This is not to say that all Islamists are progressive, but that they are not uniformly reactionary. Moreover, each Islamist group or party differs from the other in significant ways. They are products of their own distinct histories, shaped by different colonial experiences, class struggles, and imperialism.
For example, Hamas and Hezbollah reflect the experience of a much poorer and oppressed population than Al-Qaeda. As a result of not being based in any one country and who its leaders are, Al-Qaeda says and does very little for workers and the poor. Hezbollah takes positions against privatization and neoliberalism and for workers rights that have historically been taken up by the left in Lebanon. Moreover, like some of their fellow Shiite Islamists in Iraq, Hezbollah is not trying to create a theocracy through an Islamic revolution but work within a democratic system to ensure the rights and aspirations of the Shiites, the most downtrodden in Lebanese society.
In contrast, those groups who hold or have held state power like the Islamists in Iran and the Taliban in Afghanistan are more right wing and authoritarian, ruthlessly suppressing any resistance. Almost all the groups that are allowed to operate openly—or in the case of the Muslim Brotherhood in Egypt, semi-openly—provide a wide range of social services to the poor.
Hamas and Hezbollah have also been shaped by a resistance struggle against Israeli occupation and US imperialism. In Iraq, the Sadrists took up arms against the US occupation while their fellow Shiite Islamists in the Dawa Party and the Supreme Council for Islamic Revolution in Iraq (SCIRI) supported it. Hezbollah, and now Hamas and the Muslim Brotherhood in Egypt, all participate in elections while Al-Qaeda and other Islamists reject them.
Even on the question of women’s rights there are differences, with the level of involvement of women in the day-to-day activities of each group being an indicator of how supportive they are of women’s rights. With Al-Qaeda, the Taliban, and most of the Islamist groups in Iraq, Sunni and Shiite, there is little or no involvement of women and little or no support for women’s rights. On the other hand, Hamas and the Egyptian Brotherhood ran women candidates; some even won. And women are openly involved at many levels in Hezbollah.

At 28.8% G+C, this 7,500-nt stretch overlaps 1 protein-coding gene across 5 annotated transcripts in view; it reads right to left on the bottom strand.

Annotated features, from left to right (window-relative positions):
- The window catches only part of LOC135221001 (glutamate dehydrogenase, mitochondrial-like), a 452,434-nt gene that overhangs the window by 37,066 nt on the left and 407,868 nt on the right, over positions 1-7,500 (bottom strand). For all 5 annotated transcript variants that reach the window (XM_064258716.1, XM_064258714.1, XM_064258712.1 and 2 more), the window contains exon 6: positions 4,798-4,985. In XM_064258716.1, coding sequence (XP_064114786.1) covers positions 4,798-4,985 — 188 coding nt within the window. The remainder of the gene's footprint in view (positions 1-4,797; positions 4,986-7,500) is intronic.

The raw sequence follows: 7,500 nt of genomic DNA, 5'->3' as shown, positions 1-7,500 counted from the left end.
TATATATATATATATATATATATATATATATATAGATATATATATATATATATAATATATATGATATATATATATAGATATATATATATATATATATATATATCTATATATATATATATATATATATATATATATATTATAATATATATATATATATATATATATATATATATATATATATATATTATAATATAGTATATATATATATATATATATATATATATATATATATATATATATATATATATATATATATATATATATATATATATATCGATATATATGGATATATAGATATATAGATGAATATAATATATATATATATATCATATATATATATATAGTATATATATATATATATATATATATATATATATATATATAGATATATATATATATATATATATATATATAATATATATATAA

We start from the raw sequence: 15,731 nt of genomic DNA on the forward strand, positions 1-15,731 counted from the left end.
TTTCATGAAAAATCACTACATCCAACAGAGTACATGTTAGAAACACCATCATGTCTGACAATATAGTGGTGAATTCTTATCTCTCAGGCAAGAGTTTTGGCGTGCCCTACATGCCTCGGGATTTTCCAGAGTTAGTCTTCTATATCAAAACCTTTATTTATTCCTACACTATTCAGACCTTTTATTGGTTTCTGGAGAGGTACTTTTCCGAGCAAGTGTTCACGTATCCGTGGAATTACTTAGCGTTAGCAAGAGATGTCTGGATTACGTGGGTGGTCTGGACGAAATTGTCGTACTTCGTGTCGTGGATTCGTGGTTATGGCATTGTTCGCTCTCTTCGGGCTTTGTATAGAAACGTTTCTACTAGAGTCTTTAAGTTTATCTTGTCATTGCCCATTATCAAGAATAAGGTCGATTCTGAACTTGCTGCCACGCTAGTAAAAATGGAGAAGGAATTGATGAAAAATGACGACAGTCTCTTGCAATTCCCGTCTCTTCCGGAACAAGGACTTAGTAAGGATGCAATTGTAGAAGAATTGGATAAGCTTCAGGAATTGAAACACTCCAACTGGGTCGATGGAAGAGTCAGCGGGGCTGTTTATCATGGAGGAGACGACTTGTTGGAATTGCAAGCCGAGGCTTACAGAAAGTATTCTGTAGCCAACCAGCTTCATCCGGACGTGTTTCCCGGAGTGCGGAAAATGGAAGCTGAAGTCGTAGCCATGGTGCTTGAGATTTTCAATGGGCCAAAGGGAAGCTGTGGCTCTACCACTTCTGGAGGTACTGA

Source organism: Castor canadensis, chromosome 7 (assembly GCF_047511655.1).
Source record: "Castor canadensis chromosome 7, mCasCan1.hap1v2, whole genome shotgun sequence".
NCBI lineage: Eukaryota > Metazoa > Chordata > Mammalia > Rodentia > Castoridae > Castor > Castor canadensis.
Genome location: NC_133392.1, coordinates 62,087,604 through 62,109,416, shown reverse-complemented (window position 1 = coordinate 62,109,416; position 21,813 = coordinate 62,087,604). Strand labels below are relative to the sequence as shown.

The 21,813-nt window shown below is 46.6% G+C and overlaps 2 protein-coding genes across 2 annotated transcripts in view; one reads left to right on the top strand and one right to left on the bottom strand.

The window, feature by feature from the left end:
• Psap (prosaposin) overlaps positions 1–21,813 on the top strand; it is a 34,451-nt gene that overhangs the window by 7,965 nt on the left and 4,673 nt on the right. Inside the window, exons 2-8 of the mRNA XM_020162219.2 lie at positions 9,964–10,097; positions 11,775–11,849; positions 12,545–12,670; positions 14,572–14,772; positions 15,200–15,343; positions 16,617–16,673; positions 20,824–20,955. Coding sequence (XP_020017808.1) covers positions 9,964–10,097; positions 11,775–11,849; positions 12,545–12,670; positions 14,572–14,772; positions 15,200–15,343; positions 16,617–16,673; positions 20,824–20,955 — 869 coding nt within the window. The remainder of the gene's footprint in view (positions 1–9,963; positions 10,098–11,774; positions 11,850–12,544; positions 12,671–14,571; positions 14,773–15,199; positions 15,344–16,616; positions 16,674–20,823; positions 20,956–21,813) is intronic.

They’ll never win
Exposing and ending anti-Arab/anti-Muslim racism needs to be a priority in the anti-war movement and the left in general. Doing so will not only bring more Arabs and Muslims into the movement, but also undercut the racist basis of support for the war. It will also alleviate the sense of isolation and powerlessness that so many Arabs and Muslims feel as a result of being the targets of war and racism.
Such blatant injustice combined with a lack of any effective mass opposition to the US-backed murder of so many innocent Arabs and Muslims is, ultimately, what pushes people to resort to terrorism. On the other hand, what the resistance in Lebanon has accomplished shows a successful alternative to such desperate and, ultimately, counterproductive tactics. It has also shown how quickly things can turn in this seemingly overwhelming struggle to stop the US war machine.
Most importantly, however, Lebanon has shown that we, Arabs and Muslims, can be locked up, tortured, and bombed but we will never stop resisting US and Israeli efforts to beat us into submission. Nothing captures this better than the words of Kamel, a shopkeeper who refused to leave Nabatiyeh, one of the hardest hit towns in south Lebanon: “Look around you. They have destroyed much of Nabatiyeh, but that is all they can do—destroy people’s homes and livelihoods. They can’t destroy our spirit and that is what they don’t understand and why they will never win this war.”
Rami El-Amine is a founder and former editor of Left Turn magazine. His article, “The Shia Rise Up,” in the Summer 2004 issue of Left Turn appeared on ZNet, Muslim Wake Up, and Dissident Voice as well as a number of other websites and blogs.
BECAUSE YOU HAVE THE RIGHT TO KNOW